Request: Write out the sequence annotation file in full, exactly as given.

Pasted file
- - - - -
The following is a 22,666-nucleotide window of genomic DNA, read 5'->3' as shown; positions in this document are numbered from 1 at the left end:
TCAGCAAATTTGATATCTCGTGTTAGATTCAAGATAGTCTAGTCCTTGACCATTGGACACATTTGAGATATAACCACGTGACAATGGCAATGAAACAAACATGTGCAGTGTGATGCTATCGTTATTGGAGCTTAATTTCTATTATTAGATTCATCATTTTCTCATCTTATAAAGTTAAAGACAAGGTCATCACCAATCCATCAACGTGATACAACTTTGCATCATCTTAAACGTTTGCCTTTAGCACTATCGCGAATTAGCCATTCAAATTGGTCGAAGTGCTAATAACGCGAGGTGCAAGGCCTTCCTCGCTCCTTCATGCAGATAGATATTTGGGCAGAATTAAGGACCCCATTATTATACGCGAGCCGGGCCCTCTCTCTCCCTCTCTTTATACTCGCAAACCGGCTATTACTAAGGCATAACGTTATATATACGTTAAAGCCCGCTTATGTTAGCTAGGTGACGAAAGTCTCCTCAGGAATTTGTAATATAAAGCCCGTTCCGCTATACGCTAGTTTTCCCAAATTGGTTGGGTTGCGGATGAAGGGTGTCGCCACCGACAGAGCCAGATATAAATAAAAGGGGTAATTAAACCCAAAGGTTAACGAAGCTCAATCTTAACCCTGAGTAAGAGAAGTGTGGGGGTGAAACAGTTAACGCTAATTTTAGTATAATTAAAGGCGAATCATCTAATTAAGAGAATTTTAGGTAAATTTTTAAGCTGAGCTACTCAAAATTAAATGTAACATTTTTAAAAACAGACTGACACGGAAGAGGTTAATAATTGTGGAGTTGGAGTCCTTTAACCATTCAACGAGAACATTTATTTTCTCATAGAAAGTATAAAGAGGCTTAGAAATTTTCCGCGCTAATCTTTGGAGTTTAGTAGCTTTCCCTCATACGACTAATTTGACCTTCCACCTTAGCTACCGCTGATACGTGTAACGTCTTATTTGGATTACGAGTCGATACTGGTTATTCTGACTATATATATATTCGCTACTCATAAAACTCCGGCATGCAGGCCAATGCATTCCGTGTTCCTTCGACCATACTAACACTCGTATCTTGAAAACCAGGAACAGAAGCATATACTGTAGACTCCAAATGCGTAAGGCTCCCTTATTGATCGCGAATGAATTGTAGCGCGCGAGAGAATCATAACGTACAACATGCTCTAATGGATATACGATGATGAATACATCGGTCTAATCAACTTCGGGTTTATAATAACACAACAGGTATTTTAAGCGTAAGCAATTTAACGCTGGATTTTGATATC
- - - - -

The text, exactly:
The following is a 22,666-nucleotide window of genomic DNA, read 5'->3' as shown; positions in this document are numbered from 1 at the left end:
TCAGCAAATTTGATATCTCGTGTTAGATTCAAGATAGTCTAGTCCTTGACCATTGGACACATTTGAGATATAACCACGTGACAATGGCAATGAAACAAACATGTGCAGTGTGATGCTATCGTTATTGGAGCTTAATTTCTATTATTAGATTCATCATTTTCTCATCTTATAAAGTTAAAGACAAGGTCATCACCAATCCATCAACGTGATACAACTTTGCATCATCTTAAACGTTTGCCTTTAGCACTATCGCGAATTAGCCATTCAAATTGGTCGAAGTGCTAATAACGCGAGGTGCAAGGCCTTCCTCGCTCCTTCATGCAGATAGATATTTGGGCAGAATTAAGGACCCCATTATTATACGCGAGCCGGGCCCTCTCTCTCCCTCTCTTTATACTCGCAAACCGGCTATTACTAAGGCATAACGTTATATATACGTTAAAGCCCGCTTATGTTAGCTAGGTGACGAAAGTCTCCTCAGGAATTTGTAATATAAAGCCCGTTCCGCTATACGCTAGTTTTCCCAAATTGGTTGGGTTGCGGATGAAGGGTGTCGCCACCGACAGAGCCAGATATAAATAAAAGGGGTAATTAAACCCAAAGGTTAACGAAGCTCAATCTTAACCCTGAGTAAGAGAAGTGTGGGGGTGAAACAGTTAACGCTAATTTTAGTATAATTAAAGGCGAATCATCTAATTAAGAGAATTTTAGGTAAATTTTTAAGCTGAGCTACTCAAAATTAAATGTAACATTTTTAAAAACAGACTGACACGGAAGAGGTTAATAATTGTGGAGTTGGAGTCCTTTAACCATTCAACGAGAACATTTATTTTCTCATAGAAAGTATAAAGAGGCTTAGAAATTTTCCGCGCTAATCTTTGGAGTTTAGTAGCTTTCCCTCATACGACTAATTTGACCTTCCACCTTAGCTACCGCTGATACGTGTAACGTCTTATTTGGATTACGAGTCGATACTGGTTATTCTGACTATATATATATTCGCTACTCATAAAACTCCGGCATGCAGGCCAATGCATTCCGTGTTCCTTCGACCATACTAACACTCGTATCTTGAAAACCAGGAACAGAAGCATATACTGTAGACTCCAAATGCGTAAGGCTCCCTTATTGATCGCGAATGAATTGTAGCGCGCGAGAGAATCATAACGTACAACATGCTCTAATGGATATACGATGATGAATACATCGGTCTAATCAACTTCGGGTTTATAATAACACAACAGGTATTTTAAGCGTAAGCAATTTAACGCTGGATTTTGATATC